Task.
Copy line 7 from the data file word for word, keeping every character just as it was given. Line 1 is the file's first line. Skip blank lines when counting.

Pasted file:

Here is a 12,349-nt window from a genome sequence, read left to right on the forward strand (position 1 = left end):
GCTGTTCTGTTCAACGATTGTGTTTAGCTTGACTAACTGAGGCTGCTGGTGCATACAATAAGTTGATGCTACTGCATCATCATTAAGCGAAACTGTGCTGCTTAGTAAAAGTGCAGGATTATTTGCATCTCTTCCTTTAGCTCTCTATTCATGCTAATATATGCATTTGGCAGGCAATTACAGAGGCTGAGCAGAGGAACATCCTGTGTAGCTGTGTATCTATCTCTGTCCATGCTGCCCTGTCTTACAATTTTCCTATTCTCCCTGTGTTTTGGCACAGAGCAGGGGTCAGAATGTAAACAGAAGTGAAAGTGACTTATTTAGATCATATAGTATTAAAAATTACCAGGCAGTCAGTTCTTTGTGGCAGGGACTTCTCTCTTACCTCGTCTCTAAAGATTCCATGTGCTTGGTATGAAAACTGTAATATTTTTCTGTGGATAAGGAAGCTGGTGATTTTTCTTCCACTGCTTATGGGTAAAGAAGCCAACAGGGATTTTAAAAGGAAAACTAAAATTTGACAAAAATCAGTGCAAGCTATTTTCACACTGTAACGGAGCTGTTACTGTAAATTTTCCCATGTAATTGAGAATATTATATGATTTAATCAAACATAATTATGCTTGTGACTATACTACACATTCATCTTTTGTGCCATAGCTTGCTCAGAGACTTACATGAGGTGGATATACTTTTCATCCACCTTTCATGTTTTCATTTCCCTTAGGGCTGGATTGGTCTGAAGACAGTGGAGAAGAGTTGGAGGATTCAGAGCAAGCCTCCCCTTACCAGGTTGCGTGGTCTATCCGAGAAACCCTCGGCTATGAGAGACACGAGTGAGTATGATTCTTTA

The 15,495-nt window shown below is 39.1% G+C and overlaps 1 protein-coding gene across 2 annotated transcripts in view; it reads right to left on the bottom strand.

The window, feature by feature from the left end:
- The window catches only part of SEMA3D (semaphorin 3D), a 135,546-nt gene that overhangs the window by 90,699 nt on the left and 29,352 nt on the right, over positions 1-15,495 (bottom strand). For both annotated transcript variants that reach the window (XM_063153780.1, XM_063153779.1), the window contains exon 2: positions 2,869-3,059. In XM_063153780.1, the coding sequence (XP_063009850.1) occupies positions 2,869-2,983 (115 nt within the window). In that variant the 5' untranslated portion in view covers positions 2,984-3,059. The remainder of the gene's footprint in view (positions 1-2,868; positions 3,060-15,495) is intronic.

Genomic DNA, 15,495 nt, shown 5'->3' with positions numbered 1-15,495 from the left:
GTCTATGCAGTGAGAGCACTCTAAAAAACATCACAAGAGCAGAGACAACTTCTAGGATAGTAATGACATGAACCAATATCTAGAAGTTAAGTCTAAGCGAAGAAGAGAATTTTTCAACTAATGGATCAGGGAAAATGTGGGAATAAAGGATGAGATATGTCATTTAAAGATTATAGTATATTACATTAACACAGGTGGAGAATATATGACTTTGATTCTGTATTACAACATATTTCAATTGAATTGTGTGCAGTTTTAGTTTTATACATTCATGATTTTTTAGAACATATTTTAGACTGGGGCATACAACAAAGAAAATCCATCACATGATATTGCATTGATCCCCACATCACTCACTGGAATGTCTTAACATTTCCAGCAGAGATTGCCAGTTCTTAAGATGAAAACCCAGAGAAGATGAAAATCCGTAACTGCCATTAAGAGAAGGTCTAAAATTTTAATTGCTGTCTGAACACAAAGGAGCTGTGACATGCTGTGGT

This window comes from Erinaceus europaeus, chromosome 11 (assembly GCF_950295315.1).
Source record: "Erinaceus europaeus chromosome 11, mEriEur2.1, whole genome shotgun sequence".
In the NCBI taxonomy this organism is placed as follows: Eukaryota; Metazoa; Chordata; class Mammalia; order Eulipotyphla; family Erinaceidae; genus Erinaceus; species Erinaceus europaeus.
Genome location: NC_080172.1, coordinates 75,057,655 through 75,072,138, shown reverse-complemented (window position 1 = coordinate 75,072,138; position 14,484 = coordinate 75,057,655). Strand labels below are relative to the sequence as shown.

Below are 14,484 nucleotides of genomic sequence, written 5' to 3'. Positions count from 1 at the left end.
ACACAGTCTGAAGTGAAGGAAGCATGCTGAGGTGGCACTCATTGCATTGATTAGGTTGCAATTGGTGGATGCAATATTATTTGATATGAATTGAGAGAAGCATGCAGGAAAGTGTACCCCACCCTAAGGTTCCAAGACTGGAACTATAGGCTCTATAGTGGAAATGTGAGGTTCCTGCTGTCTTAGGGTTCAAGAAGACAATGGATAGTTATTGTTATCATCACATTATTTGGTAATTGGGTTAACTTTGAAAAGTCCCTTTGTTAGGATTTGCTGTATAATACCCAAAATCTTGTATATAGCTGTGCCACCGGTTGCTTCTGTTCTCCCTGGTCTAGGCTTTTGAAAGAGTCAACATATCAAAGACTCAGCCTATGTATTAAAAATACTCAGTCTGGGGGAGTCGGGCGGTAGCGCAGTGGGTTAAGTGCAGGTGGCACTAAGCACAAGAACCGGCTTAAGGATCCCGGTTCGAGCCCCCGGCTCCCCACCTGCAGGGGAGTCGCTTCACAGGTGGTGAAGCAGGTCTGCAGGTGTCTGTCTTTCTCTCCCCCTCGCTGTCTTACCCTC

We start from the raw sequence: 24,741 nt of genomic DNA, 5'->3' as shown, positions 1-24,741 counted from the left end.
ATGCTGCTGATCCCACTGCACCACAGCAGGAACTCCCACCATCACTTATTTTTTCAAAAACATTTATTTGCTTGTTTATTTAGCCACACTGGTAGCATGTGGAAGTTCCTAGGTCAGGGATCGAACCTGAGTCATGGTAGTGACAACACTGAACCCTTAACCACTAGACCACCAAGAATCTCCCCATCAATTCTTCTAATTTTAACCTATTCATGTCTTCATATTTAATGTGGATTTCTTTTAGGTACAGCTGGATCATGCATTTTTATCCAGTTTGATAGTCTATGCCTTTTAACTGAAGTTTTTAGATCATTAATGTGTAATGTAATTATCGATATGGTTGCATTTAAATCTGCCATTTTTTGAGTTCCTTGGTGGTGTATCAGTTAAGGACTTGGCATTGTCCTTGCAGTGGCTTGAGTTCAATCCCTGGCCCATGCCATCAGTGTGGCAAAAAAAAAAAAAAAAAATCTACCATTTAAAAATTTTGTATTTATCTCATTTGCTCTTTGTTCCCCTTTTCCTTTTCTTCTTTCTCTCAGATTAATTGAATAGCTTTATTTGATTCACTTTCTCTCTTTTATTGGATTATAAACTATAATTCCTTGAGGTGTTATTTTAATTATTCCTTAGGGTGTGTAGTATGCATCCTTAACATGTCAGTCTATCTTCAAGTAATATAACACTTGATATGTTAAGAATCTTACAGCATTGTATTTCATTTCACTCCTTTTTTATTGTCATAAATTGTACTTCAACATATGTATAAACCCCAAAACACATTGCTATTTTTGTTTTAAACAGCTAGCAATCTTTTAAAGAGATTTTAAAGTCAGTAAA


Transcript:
GTCTATGCAGTGAGAGCACTCTAAAAAACATCACAAGAGCAGAGACAACTTCTAGGATAGTAATGACATGAACCAATATCTAGAAGTTAAGTCTAAGCGAAGAAGAGAATTTTTCAACTAATGGATCAGGGAAAATGTGGGAATAAAGGATGAGATATGTCATTTAAAGATTATAGTATATTACATTAACACAGGTGGAGAATATATGACTTTGATTCTGTATTACAACATATTTCAATTGAATTGTGTGCAGTTTTAGTTTTATACATTCATGATTTTTTAGAACATATTTTAGACTGGGGCATACAACAAAGAAAATCCATCACATGATATTGCATTGATCCCCACATCACTCACTGGAATGTCTTAACATTTCCAGCAGAGATTGCCAGTTCTTAAGATGAAAACCCAGAGAAGATGAAAATCCGTAACTGCCATTAAGAGAAGGTCTAAAATTTTAATTGCTGTCTGAACACAAAGGAGCTGTGACATGCTGTGGT